GIANT ROBOTS SMASHING INTO OTHER GIANT ROBOTS

Written by thoughtbot

Animating Modals in Angular.js

Modal dialogs are popular in rich client-side applications. When you have them, it's nice to have transitions between them. We could even take it a step further, and have separate transitions for opening/closing the modal, and another transition when we switch between them.

Fancy Directives

This is surprisingly simple to accomplish with Angular, using a handful of directives, and a service to encapsulate what we're currently displaying. We'll start by creating a "modal view" directive, with two options. One will control whether or not we're displaying the modal, and another will control what templateUrl to display.

modalView = ->
  restrict: 'E'

  scope:
    _modalShow: '&modalShow'
    _modalContent: '&modalSrc'

  templateUrl: '/templates/modal_view.html'

app.directive('modalView', modalView)

Our template would look like this:

.modal-backdrop(ng-if="_modalShow()")
.modal-container(ng-if="_modalShow()")
  .modal-window
    .modal-dialog
      .modal-content(ng-include="_modalContent()")

We make use of two directives that Angular provides. ngIf will remove the element from the DOM if its expression evaluates to false. ngInclude replaces its contents with the template at whatever URL its expression evaluates to.

Angular directives are small reusable snippets of HTML with some logic attached to them. Often times they simply exist to compose the built-in directives provided by Angular, which are incredibly powerful. Combined with Angular's bindings, they allow us to manipulate the DOM in large ways simply by changing a variables.

Next, we need a service to encapsulate what we're displaying, and a controller to expose that service to our application.

class Modal
  isOpen: => !!@src

  open: (src) => @src = src

  close: => @src = ''

app.service('Modal', Modal)

class ModalCtrl
  constructor: ($scope, Modal) ->
    $scope.modal = Modal

app.controller('ModalCtrl', ['$scope', 'Modal', ModalCtrl])

Both of these classes are incredibly simple. Our modal service exists to allow us to share one src variable across the application. Now in our layout, we would add the following.

%div(ng-controller="ModalCtrl")
  %modal-view(modal-show="modal.isOpen()" modal-src="modal.src")

Now we can change the modal's content by calling Modal.open('/whatever.html'). If the modal isn't already open, it'll place it on the DOM. If it is open, it'll change the content. Because these happen on different elements, we can apply separate animations depending on which element enters the page.

I'm basically a designer now.

Adding the animations requires the ngAnimate module. Once we've added that to our dependencies, we just need to use a little CSS to make the animations happen. In this example, we're using Sass and Bourbon to eliminate vendor prefixes, and structure things nicely. First, let's fade in the backdrop.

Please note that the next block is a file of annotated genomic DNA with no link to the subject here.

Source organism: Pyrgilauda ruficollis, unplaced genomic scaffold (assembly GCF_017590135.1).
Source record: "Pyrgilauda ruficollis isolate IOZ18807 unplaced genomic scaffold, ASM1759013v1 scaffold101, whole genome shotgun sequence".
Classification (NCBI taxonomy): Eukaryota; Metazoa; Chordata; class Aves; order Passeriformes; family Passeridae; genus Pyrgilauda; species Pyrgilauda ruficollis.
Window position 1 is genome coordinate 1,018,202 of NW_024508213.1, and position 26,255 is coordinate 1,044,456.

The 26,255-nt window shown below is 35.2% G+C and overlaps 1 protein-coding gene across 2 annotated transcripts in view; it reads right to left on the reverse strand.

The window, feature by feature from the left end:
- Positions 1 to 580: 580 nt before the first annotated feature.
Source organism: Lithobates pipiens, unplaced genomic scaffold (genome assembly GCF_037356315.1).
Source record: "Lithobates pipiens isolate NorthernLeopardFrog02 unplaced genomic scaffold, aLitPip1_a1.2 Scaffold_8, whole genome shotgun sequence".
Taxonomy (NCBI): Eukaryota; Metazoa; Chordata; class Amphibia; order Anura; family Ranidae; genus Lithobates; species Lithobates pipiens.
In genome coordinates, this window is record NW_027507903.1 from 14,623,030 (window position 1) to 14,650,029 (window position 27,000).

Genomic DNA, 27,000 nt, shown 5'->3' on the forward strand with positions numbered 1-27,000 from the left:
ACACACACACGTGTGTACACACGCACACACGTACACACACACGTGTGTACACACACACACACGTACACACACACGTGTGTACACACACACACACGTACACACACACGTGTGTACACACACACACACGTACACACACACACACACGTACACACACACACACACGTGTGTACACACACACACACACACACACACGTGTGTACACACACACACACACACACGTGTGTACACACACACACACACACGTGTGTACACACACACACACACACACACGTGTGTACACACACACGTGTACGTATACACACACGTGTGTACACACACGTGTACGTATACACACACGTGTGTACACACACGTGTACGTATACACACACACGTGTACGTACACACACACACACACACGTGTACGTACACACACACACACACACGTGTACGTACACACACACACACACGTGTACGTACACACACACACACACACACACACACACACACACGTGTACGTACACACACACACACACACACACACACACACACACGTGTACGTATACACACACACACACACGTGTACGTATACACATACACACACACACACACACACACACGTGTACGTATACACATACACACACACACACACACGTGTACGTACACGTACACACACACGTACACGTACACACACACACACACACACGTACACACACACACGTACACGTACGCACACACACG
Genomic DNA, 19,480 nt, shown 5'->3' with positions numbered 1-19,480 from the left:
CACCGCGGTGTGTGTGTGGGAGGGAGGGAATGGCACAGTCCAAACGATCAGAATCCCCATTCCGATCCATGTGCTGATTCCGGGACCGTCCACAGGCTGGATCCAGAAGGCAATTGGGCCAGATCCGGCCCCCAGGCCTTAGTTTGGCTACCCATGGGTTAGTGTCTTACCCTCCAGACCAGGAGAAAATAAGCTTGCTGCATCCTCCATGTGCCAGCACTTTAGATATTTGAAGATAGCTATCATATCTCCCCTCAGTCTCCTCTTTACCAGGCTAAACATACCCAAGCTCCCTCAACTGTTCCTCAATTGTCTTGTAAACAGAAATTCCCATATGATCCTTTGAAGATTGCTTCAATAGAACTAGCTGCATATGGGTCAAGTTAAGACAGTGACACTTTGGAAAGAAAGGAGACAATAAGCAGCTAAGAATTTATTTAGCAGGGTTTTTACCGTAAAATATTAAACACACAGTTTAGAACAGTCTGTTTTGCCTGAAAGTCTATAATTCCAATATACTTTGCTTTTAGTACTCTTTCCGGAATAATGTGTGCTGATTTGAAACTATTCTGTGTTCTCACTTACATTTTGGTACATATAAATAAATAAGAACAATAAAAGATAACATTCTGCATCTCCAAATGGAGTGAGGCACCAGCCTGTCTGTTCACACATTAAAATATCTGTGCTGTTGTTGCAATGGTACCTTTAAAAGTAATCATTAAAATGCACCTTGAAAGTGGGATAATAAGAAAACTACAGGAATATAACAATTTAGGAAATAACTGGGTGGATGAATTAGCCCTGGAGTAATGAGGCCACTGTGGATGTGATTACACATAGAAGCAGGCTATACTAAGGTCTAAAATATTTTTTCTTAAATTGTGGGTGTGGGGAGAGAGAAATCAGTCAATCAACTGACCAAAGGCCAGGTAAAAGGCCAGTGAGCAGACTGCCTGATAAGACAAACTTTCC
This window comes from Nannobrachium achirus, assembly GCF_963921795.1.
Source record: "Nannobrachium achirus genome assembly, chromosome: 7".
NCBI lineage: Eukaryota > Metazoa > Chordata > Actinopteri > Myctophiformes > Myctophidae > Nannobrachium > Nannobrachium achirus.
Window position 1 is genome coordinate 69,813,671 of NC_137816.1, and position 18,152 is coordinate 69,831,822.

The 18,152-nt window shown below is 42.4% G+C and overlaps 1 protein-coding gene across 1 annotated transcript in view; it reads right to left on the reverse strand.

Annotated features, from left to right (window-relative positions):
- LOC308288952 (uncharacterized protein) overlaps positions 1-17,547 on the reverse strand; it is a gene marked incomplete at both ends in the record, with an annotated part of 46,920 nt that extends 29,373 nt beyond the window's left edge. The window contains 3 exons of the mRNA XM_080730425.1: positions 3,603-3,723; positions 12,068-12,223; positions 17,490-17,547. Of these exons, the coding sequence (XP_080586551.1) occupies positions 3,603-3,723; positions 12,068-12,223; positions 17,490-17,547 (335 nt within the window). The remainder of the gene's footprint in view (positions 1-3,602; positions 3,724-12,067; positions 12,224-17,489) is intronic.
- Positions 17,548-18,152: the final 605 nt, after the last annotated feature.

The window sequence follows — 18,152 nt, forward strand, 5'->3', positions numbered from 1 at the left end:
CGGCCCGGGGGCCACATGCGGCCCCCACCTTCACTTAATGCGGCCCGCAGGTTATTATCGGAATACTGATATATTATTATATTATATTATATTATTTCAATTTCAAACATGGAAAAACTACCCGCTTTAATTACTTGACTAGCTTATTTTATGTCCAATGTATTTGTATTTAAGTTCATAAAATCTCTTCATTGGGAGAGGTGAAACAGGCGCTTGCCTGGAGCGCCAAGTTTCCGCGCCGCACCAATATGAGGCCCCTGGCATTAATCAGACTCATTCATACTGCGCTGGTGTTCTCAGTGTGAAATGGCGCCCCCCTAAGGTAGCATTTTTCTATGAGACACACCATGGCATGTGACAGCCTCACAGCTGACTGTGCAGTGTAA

@mixin fade($opacity) {
  opacity: $opacity;

  &.ng-enter, &.ng-leave.ng-leave-active {
    opacity: 0;
  }
}

.modal-backdrop {
  @include fade(0.5);
  @include transition(0.15s linear all);
}

Next, we'll both fade and slide the modal container.

@mixin slide($x, $y) {
  @include transform(translate(0, 0));

  &.ng-enter, &.ng-leave.ng-leave-active {
    @include transform(translate($x, $y));
  }
}

.modal-container {
  @include fade(1);
  @include slide(0, -25%);
  @include transition(0.3s ease-out all);
}

Finally, we'll define a flip animation for changes in the content. This one is a bit more complex than the others.

@mixin flip-hidden {
  @include transform(rotateY(190deg) scale(1));
}

@mixin flip($time) {
  @include backface-visibility(hidden);

  &.ng-enter {
    @include animation($time flipIn);
    @include flip-hidden;
  }

  &.ng-leave {
    @include animation($time flipOut);

    &.ng-leave-active {
      @include flip-hidden;
    }
  }
}

@include keyframes(flipOut) {
  0% {
    @include transform(rotateY(0) scale(1));
    @include animation-timing-function(ease-out);
  }

  80% {
    @include transform(rotateY(170deg) scale(1));
    @include animation-timing-function(ease-out);
  }

  100% {
    @include flip-hidden;
    @include animation-timing-function(ease-in);
  }
}

@include keyframes(flipIn) {
  0% {
    @include flip-hidden;
    @include animation-timing-function(ease-in);
  }

  60% {
    @include transform(rotateY(360deg) scale(0.95));
    @include animation-timing-function(ease-in);
  }

  100% {
    @include transform(rotateY(360deg) scale(1));
    @include animation-timing-function(ease-in);
  }
}

.modal-dialog {
  @include perspective(1000);
  @include transform-style(preserve-3d);
}

.modal-content {
  @include flip(0.6s);
}

We'll skip the styles that actually make the modals into modals. It should be noted that the .modal-content needs to be position: absolute, or they will pop down to the bottom of the screen when the flip occurs (both the old modal and the new modal will be on the DOM at the same time)

And that's all there is to it. The end result is a beautiful transition, and 0 conditionals in our code to determine which one occurs.

modal transitions